Published in Health Care

Pace of new hiring activity spells good business for alcohol and drug screening firm

BY Sunday, April 02, 2017 04:09pm

KALAMAZOO — The level of hiring activity and the frequency of job changes for today’s workers has generated steady growth for companies performing alcohol and drug screening. 

Just ask Rick Van Laan, the owner of the ARCpoint Labs franchise in Kalamazoo that’s experienced solid growth in recent years. 

The business-to-business side of the company that conducts screenings for employers has posted sales growth averaging 10 percent annually in the last five years, Van Laan told MiBiz. A franchisee of the Greenville, S.C.-based ARCpoint Labs since 2010, Van Laan planned to move this week out of a 1,500-square-foot leased office on Portage Road to larger quarters on Lover’s Lane in Kalamazoo.

A former corporate HR professional at Borgess Health, Van Laan attributes the ongoing business growth to a combination of more companies doing drug screenings, increased hiring and a tight labor market.

Not only is there far more growth-related hiring than when he acquired the Kalamazoo franchise during the depths of the Great Recession, but people also have more opportunity to change jobs. In turn, that creates more need for pre-employment screenings when employers hire a replacement.

“Employees are leaving their company if their wage isn’t where they want it to be or they’re not being treated like they want to be. So there’s a lot more turnover too,” Van Laan said. “The employees have a lot of choice, where back in 2010 people were just glad to be employed. They would take what they could get. Now it’s kind of a buyer’s market for the employees, so they’ll leave with a lot of confidence and go to another place.”

The Kalamazoo operation is one of three ARCpoint Labs franchises in Michigan, along with Grand Rapids and Lansing. The company’s franchisees operate more than 100 locations in 21 states with plans to grow to 325 sites by 2020.

ARCpoint Labs works with clients to collect pre-employment and random samples, sends them to a lab for analysis, and then reports the results back to employers. The $50 screenings test for marijuana, cocaine, amphetamines, methamphetamines and opioids.

The Kalamazoo franchise has contracts with 130 local employers, many of them in the manufacturing or transportation sectors, and works with job-placement firms such as Manpower Inc. and Snelling. The franchise also performs biometric employee testing for workplace wellness programs. 

On the consumer side of the business, ARCpoint Labs offers services such as DNA tests for paternity and child custody cases and has averaged 25 percent growth annually over five years, Van Laan said.


Recent studies have shown growth in the use of pre-screening drug testing services like those offered by ARCpoint Labs.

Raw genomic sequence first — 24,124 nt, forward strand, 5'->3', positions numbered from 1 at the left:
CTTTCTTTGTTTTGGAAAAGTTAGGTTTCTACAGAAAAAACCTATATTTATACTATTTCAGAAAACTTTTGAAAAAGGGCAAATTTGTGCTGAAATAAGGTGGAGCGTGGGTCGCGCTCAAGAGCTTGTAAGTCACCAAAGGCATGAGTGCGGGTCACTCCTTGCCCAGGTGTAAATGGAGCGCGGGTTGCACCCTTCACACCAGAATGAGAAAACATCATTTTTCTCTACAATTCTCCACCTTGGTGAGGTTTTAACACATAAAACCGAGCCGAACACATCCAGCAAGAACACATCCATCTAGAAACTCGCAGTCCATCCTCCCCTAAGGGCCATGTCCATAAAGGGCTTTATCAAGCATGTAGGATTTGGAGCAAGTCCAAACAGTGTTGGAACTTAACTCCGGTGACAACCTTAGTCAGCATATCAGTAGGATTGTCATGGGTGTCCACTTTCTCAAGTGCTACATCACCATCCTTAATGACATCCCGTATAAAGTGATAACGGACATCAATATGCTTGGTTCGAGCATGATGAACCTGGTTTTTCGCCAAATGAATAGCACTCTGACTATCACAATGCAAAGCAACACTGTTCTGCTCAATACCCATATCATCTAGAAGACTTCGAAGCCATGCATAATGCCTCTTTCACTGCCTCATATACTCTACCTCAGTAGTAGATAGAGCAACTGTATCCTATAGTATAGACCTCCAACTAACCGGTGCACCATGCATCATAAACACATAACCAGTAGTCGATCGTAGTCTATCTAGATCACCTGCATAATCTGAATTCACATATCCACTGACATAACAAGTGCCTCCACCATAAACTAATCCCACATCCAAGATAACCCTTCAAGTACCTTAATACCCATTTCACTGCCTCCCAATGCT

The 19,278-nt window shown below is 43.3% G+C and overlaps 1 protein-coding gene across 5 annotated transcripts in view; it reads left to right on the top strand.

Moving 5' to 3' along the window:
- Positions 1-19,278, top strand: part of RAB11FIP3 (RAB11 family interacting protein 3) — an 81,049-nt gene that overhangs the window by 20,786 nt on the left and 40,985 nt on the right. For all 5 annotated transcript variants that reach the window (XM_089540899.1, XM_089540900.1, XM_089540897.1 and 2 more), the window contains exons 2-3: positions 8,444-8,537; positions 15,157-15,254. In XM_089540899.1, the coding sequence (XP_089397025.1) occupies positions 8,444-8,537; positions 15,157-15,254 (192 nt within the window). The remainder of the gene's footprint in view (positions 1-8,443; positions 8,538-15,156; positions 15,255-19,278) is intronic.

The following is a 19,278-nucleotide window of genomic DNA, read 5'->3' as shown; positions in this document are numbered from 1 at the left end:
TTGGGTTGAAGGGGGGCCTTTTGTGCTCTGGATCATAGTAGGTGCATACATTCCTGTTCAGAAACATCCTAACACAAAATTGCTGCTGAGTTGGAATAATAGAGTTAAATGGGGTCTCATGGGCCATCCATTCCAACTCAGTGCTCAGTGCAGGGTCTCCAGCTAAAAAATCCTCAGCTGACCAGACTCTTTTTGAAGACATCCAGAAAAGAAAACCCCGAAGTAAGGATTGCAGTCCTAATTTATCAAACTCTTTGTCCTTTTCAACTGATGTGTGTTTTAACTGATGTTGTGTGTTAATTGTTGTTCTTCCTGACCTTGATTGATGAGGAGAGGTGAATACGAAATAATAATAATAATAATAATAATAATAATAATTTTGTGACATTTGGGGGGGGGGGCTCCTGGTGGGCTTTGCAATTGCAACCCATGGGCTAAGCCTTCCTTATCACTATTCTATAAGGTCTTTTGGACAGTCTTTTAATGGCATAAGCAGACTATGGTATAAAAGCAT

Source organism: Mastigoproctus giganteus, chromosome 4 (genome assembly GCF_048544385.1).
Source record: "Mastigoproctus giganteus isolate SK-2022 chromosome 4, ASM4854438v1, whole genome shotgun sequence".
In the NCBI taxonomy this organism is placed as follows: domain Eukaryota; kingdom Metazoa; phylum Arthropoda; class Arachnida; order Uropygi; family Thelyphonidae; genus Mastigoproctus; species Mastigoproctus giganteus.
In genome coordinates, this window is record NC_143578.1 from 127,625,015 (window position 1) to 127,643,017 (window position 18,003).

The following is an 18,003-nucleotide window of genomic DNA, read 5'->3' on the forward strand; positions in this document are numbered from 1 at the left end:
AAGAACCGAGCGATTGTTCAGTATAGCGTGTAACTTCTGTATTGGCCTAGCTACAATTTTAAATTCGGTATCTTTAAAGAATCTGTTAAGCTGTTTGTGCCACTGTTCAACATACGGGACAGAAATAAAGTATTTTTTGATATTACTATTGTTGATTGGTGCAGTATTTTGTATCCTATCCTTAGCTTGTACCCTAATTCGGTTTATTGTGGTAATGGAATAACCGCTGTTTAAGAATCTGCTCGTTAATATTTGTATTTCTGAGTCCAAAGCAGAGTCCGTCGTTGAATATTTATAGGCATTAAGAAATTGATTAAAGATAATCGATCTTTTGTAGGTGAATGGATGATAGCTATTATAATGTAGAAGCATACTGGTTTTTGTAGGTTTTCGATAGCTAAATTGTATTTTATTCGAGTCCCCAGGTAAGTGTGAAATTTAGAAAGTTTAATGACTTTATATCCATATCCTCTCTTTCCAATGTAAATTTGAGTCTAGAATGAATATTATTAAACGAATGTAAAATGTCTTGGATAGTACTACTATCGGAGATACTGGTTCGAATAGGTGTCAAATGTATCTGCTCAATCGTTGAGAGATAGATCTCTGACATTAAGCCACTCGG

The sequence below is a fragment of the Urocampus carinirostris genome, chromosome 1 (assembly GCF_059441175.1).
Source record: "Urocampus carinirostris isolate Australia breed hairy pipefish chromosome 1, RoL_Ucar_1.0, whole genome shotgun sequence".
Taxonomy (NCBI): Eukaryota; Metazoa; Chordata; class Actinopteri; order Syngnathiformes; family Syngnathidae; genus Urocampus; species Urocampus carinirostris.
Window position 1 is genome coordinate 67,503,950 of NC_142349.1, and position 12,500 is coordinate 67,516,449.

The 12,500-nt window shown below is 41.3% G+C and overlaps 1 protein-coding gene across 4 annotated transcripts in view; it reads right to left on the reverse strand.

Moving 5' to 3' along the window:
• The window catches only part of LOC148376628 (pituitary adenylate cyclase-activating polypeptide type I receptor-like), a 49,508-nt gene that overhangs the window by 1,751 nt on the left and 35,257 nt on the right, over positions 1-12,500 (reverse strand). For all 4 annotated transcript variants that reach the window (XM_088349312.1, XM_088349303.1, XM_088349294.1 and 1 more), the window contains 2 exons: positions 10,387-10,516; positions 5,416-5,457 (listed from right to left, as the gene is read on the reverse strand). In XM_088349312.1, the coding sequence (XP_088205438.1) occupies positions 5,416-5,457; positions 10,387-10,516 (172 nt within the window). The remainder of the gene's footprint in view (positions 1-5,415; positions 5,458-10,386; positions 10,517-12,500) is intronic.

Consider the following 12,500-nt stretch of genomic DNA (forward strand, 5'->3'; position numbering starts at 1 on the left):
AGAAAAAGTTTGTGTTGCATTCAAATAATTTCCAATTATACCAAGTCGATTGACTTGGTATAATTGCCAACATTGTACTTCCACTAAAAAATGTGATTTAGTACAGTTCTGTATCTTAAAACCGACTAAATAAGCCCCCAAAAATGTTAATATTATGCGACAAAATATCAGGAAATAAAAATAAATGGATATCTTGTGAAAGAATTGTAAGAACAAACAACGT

In a survey last year from The Employers’ Association in Grand Rapids, 76 percent of the 135 responding employers said they use drug and alcohol tests as part of their pre-employment screening process. That’s up 11 percent compared to a similar study conducted in 2014. More than half of the companies who participated in the survey operated in the manufacturing industry.

An annual report issued last September by Quest Diagnostics Inc. indicated that the percentage of employees at U.S. employers who tested positive for drugs grew in 2015 for the third straight year to a decade high. Of the 9.5 million urine tests, 4 percent tested positive, compared to 3.9 percent in 2014 and a 10-year low of 3.5 percent in both 2011 and 2010, according to the Madison, N.J.-based Quest Diagnostics.

Positive tests using oral fluids increased to 9.1 percent in 2015 from 6.7 percent in 2013, largely due to a double-digit growth in positive tests for marijuana.

At ARCpoint labs, four out of 10 clients take a zero-tolerance approach to a positive test by a current employee or prospective employee. However, Van Laan has noticed a change in sentiment among some companies as the labor market tightened the last few years. Some employers, particularly small companies and those in non-regulated industries, have become a little more forgiving as they’ve had difficulty finding qualified workers. They “want to do the right thing” and work with people, especially those who may have a substance abuse problem, Van Laan said.

“A lot of folks say, ‘I believe in giving people a second chance,’” Van Laan said. “It puts the onus on the employee. ‘Hey, look, you can’t keep going down that road. We’re going to give you another chance and shake you up a little bit, but it’s up to you to be a success and we’re going to help you.’”

Van Laan cites the example of a small local manufacturer that was having quality problems. The owner decided to do random testing on employees. The results found that about 75 percent of the company’s workers tested positive for marijuana or another substance, putting the company’s management in a difficult position of balancing the risk to the business against having enough people to get the work done.

“He said, ‘OK, oh my gosh: Now what do I do? I can’t let 75 percent of my workforce go,’” Van Laan said.

As unemployment dropped in recent years, and now sits at 5.3 percent in Michigan as of January, the resulting labor market has left some employers reluctant to do pre-employment screenings, said Ryan Bekins, who owns the ARCpoint Labs franchise in Grand Rapids.

Some employers worry that doing screening limits their pool of applicants for open jobs, Bekins said.

“I really think the tight labor market has an impact,” he said. “They know they’re in a bind. What do they do?” 

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